The old man likes to go to the OMTI bar; he is a regular there. (“I usually chase women, drink tequilas.”) He is probably six feet tall and sturdily built, with a mustache and a long white beard. His thinning hair rests on his neck in a ponytail.
This is the old man’s version of the story: that Friday night, when that pretty lady refused his last drink and left, he moved right along to another woman. This other woman sat at the bar next to him and “said she was 39” and that “she was a nurse.” The old man had been at the bar maybe an hour and a half by then.
Then these two guys, who were strangers to him, asked if he could help them start their bike. It was an old motorcycle with a magneto. The old man was reluctant to leave his new female find, but he let the strangers talk him into going outside to help with the bike.
Outside, the old man was accused of being a member of the Mongol motorcycle club. “I was kinda shocked, being accused of something like that.” The Hells Angels and Mongols are fierce enemies; they have well-publicized shootouts in which people die. “I told him that I wasn’t no fucking Mongol, never have been, never will be.”
“I asked him where the bike was,” the old man remembered. “That’s when they hit me with a pistol upside the head.” He said he remembered the feel of metal.
“It knocked me out cold. Broke my glasses.”
The old man said he has been knocked out before. “I used to like to fight. But I wasn’t hurt. Just bruised up a little bit.”
He didn’t sound too shocked about getting punched out in the alley, but he was embarrassed that he’d been tricked into going outside to get “thumped.”
“It’s no big deal, you know. I got up.”
Some days later, he phoned the police department to tell them he did not want to press charges. “We already had the problem solved. I wanted it over with, it was done.” He denied being afraid to talk about the confrontation; it had nothing to do with what happens to snitches. “First of all,” he said, “I’m not a snitch.”
But somebody called police that night.
The old man didn’t want to stay outside on the street, talking with police. Even though he had blood on the side of his head, collected around the diamond earring in his left ear, he wanted to hurry back into the bar. He was thinking about that nice nurse. In a courtroom four months later, the jury heard a wiretapped recording of the old man’s voice making a vulgar comment about “mercy” sex, except he used crude language. The nine women and three men in the jury box mostly remained composed.
The Oceanside Police
At least eight police officers responded to the radio call about an assault. Four cops had their guns drawn when they requested that the people inside the blue Ford pickup, which had left the scene, get out.
Officer Nicholas Olsen said Thor came out of the truck first. The cops did not find Thor compliant. “He continually shouted, ‘Come on! Come on! Come on! This is bullshit!’” When Officer Olsen directed Thor to step away from the truck, “he literally, kinda, shuffled and danced and kinda belittled the situation, while I was giving him commands.” The officer said, “It definitely wasn’t amusing.”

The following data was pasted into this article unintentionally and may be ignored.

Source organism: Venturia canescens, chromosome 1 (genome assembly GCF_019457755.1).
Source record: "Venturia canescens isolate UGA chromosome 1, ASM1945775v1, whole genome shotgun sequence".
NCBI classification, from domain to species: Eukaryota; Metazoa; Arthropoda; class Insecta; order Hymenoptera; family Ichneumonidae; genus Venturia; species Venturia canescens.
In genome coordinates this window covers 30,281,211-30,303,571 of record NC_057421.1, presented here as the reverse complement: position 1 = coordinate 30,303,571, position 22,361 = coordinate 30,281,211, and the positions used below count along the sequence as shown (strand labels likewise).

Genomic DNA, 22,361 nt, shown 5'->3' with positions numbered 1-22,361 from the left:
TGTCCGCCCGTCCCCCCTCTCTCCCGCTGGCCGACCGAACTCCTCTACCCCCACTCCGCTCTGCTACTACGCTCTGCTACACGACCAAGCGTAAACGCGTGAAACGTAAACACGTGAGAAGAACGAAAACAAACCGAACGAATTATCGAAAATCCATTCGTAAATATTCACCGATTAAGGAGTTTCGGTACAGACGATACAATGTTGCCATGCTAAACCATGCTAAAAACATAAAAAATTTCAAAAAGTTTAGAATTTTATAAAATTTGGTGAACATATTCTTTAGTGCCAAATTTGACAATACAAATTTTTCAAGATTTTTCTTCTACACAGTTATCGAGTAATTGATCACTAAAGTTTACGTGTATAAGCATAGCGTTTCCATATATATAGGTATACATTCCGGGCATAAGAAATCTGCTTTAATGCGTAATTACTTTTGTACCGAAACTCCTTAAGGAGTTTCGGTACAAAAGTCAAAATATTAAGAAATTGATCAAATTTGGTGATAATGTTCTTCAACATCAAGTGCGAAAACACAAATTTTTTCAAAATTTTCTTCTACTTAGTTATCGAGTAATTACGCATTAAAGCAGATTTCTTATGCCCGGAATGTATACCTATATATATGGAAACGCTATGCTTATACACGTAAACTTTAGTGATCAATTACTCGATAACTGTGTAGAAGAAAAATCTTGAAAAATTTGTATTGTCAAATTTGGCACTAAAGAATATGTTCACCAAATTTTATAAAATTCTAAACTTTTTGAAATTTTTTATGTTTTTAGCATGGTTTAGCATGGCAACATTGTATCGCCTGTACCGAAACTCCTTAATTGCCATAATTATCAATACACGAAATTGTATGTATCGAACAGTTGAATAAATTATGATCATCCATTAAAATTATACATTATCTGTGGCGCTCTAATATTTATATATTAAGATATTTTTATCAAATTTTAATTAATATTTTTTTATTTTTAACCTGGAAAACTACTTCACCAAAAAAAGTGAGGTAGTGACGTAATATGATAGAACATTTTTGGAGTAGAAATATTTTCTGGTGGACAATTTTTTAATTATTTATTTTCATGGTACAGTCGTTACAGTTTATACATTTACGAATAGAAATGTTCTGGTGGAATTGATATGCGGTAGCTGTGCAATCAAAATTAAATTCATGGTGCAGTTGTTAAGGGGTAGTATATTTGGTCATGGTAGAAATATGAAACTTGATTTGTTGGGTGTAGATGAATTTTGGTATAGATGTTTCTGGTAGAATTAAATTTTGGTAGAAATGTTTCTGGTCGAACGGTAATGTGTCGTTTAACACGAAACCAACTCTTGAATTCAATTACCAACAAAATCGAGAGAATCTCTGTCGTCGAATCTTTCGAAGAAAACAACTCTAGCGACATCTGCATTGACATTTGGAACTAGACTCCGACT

Another officer described the “dry stun” treatment they applied to Thor. This involved officers removing the cartridges and darts off a stun gun, so that it could be held against the offender for “two seconds.” Thor cursed the officers as they cuffed him, according to officer Jon Dominique.
Marine Staff Sergeant Wayne and his wife did not require any kind of “stun” treatment after they got out of the truck.
Wayne is not a member of the Hells Angels — they don’t accept active-duty Marines as members.
Around the Fire Pit
After the Friday-night knockout, on the following Tuesday, some men gathered around a fire ring on the patio outside the OMTI bar. There were four members of the Geezers motorcycle club there, including the old man and a couple of Hells Angels “full patch” members. Because word had gotten around that a Hells Angel had beaten up an “83-year-old man,” which sounded bad, it was decided that there would be a meeting.
One Hells Angel member named “Hollywood” asked the old man if he wanted a chance to fight the guy who had hit him. The old man said that he just wanted his $300 glasses replaced. Hollywood, who was wearing a Hells Angels shirt, said he wanted to make sure everything was good between the two clubs, the Hells Angels and the Geezers. According to everybody who was willing to talk, both clubs decided they were all fine about everything.
The trademark logo of the Hells Angels has changed over the years. One of the changes is to the mouth of the winged death’s head which is at the center of the logo. The skull used to have an open mouth with fanglike teeth, but now the mouth is zippered shut. Persons who claim to be experts on the Hells Angels say this is to emphasize the importance of people “keeping their mouths shut.”
There was a trial in San Diego’s North County courthouse in May 2012. The jury could not come to agreement on whether Thor and Wayne had committed an assault on the old man, and the judge declared a mistrial. There was one felony charge of attempting to dissuade a witness brought against “Hollywood,” which was ultimately dismissed.
A month later, plea deals were made.
Staff Sergeant Wayne pleaded no contest to a misdemeanor assault charge. He was sentenced to time already served — the one day that he was arrested.
The prosecutor in this case, Geoff Allard, made special allegations during trial that Thor and Hollywood were part of a “criminal street gang,” the Hells Angels, and that all three defendants acted to “promote” that criminal gang. Much was made during trial of the tattoos on the men, rude bumper stickers associated with the Hells Angels, and their storied reputation.